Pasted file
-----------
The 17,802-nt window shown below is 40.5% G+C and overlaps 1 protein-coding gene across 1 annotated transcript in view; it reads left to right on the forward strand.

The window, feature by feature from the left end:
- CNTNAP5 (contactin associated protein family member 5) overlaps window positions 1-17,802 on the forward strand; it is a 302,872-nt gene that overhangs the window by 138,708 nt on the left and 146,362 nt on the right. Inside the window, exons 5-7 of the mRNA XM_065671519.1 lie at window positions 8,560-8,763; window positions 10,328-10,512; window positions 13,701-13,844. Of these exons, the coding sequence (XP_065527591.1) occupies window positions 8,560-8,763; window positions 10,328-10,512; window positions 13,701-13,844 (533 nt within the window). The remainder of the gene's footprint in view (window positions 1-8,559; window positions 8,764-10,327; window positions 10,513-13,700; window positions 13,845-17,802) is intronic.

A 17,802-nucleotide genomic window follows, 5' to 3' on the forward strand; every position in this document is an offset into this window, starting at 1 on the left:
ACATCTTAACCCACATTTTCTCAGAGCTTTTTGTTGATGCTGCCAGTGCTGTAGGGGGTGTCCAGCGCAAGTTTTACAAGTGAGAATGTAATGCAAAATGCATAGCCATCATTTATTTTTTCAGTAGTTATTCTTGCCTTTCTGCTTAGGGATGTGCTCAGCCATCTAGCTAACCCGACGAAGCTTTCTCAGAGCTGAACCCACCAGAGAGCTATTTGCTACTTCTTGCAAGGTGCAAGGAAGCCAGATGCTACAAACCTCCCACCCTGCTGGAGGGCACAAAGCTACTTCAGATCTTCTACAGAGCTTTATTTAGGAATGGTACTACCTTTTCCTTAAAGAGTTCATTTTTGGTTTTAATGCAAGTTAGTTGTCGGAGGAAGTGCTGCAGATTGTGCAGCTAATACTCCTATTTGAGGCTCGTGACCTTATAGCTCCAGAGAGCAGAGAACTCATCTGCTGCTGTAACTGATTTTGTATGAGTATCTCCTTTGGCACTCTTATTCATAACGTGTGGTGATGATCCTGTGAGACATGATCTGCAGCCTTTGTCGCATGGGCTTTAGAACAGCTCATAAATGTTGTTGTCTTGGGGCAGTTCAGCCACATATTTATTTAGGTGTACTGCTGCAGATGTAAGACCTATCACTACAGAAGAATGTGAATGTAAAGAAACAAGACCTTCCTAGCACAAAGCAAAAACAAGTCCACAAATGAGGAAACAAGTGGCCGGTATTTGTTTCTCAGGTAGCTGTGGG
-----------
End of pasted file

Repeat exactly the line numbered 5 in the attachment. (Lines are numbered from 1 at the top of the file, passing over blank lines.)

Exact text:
ACATCTTAACCCACATTTTCTCAGAGCTTTTTGTTGATGCTGCCAGTGCTGTAGGGGGTGTCCAGCGCAAGTTTTACAAGTGAGAATGTAATGCAAAATGCATAGCCATCATTTATTTTTTCAGTAGTTATTCTTGCCTTTCTGCTTAGGGATGTGCTCAGCCATCTAGCTAACCCGACGAAGCTTTCTCAGAGCTGAACCCACCAGAGAGCTATTTGCTACTTCTTGCAAGGTGCAAGGAAGCCAGATGCTACAAACCTCCCACCCTGCTGGAGGGCACAAAGCTACTTCAGATCTTCTACAGAGCTTTATTTAGGAATGGTACTACCTTTTCCTTAAAGAGTTCATTTTTGGTTTTAATGCAAGTTAGTTGTCGGAGGAAGTGCTGCAGATTGTGCAGCTAATACTCCTATTTGAGGCTCGTGACCTTATAGCTCCAGAGAGCAGAGAACTCATCTGCTGCTGTAACTGATTTTGTATGAGTATCTCCTTTGGCACTCTTATTCATAACGTGTGGTGATGATCCTGTGAGACATGATCTGCAGCCTTTGTCGCATGGGCTTTAGAACAGCTCATAAATGTTGTTGTCTTGGGGCAGTTCAGCCACATATTTATTTAGGTGTACTGCTGCAGATGTAAGACCTATCACTACAGAAGAATGTGAATGTAAAGAAACAAGACCTTCCTAGCACAAAGCAAAAACAAGTCCACAAATGAGGAAACAAGTGGCCGGTATTTGTTTCTCAGGTAGCTGTGGG